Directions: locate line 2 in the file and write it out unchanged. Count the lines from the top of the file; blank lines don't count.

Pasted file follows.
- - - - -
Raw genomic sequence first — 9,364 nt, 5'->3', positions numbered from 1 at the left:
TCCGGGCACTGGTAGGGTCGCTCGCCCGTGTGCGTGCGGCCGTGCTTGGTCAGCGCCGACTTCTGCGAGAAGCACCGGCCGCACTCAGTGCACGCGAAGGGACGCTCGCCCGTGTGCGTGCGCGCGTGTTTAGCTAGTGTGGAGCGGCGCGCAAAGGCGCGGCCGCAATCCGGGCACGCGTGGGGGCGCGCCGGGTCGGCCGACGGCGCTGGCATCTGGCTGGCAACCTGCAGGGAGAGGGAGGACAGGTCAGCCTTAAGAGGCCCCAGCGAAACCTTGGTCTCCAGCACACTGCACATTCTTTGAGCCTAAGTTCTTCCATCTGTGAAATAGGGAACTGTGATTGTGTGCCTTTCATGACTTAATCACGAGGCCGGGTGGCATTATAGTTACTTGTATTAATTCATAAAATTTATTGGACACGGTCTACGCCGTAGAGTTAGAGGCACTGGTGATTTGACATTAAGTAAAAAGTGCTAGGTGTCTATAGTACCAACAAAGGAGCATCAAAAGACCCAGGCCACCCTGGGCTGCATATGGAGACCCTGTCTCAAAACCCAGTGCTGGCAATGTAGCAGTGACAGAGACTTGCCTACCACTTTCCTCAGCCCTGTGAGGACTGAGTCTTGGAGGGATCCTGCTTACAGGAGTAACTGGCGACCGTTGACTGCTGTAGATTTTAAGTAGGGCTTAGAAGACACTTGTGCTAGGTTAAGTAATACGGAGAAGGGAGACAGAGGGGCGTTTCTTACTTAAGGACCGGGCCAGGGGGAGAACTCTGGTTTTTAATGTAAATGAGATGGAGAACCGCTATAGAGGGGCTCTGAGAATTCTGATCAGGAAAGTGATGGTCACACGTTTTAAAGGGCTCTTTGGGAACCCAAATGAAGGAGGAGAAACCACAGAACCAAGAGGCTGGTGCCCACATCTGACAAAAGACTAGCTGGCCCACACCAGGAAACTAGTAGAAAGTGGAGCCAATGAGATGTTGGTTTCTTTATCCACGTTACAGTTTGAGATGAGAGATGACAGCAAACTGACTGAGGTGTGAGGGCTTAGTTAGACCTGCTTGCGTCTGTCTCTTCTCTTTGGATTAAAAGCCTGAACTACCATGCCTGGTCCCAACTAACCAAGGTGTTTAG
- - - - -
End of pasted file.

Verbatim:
TCCGGGCACTGGTAGGGTCGCTCGCCCGTGTGCGTGCGGCCGTGCTTGGTCAGCGCCGACTTCTGCGAGAAGCACCGGCCGCACTCAGTGCACGCGAAGGGACGCTCGCCCGTGTGCGTGCGCGCGTGTTTAGCTAGTGTGGAGCGGCGCGCAAAGGCGCGGCCGCAATCCGGGCACGCGTGGGGGCGCGCCGGGTCGGCCGACGGCGCTGGCATCTGGCTGGCAACCTGCAGGGAGAGGGAGGACAGGTCAGCCTTAAGAGGCCCCAGCGAAACCTTGGTCTCCAGCACACTGCACATTCTTTGAGCCTAAGTTCTTCCATCTGTGAAATAGGGAACTGTGATTGTGTGCCTTTCATGACTTAATCACGAGGCCGGGTGGCATTATAGTTACTTGTATTAATTCATAAAATTTATTGGACACGGTCTACGCCGTAGAGTTAGAGGCACTGGTGATTTGACATTAAGTAAAAAGTGCTAGGTGTCTATAGTACCAACAAAGGAGCATCAAAAGACCCAGGCCACCCTGGGCTGCATATGGAGACCCTGTCTCAAAACCCAGTGCTGGCAATGTAGCAGTGACAGAGACTTGCCTACCACTTTCCTCAGCCCTGTGAGGACTGAGTCTTGGAGGGATCCTGCTTACAGGAGTAACTGGCGACCGTTGACTGCTGTAGATTTTAAGTAGGGCTTAGAAGACACTTGTGCTAGGTTAAGTAATACGGAGAAGGGAGACAGAGGGGCGTTTCTTACTTAAGGACCGGGCCAGGGGGAGAACTCTGGTTTTTAATGTAAATGAGATGGAGAACCGCTATAGAGGGGCTCTGAGAATTCTGATCAGGAAAGTGATGGTCACACGTTTTAAAGGGCTCTTTGGGAACCCAAATGAAGGAGGAGAAACCACAGAACCAAGAGGCTGGTGCCCACATCTGACAAAAGACTAGCTGGCCCACACCAGGAAACTAGTAGAAAGTGGAGCCAATGAGATGTTGGTTTCTTTATCCACGTTACAGTTTGAGATGAGAGATGACAGCAAACTGACTGAGGTGTGAGGGCTTAGTTAGACCTGCTTGCGTCTGTCTCTTCTCTTTGGATTAAAAGCCTGAACTACCATGCCTGGTCCCAACTAACCAAGGTGTTTAG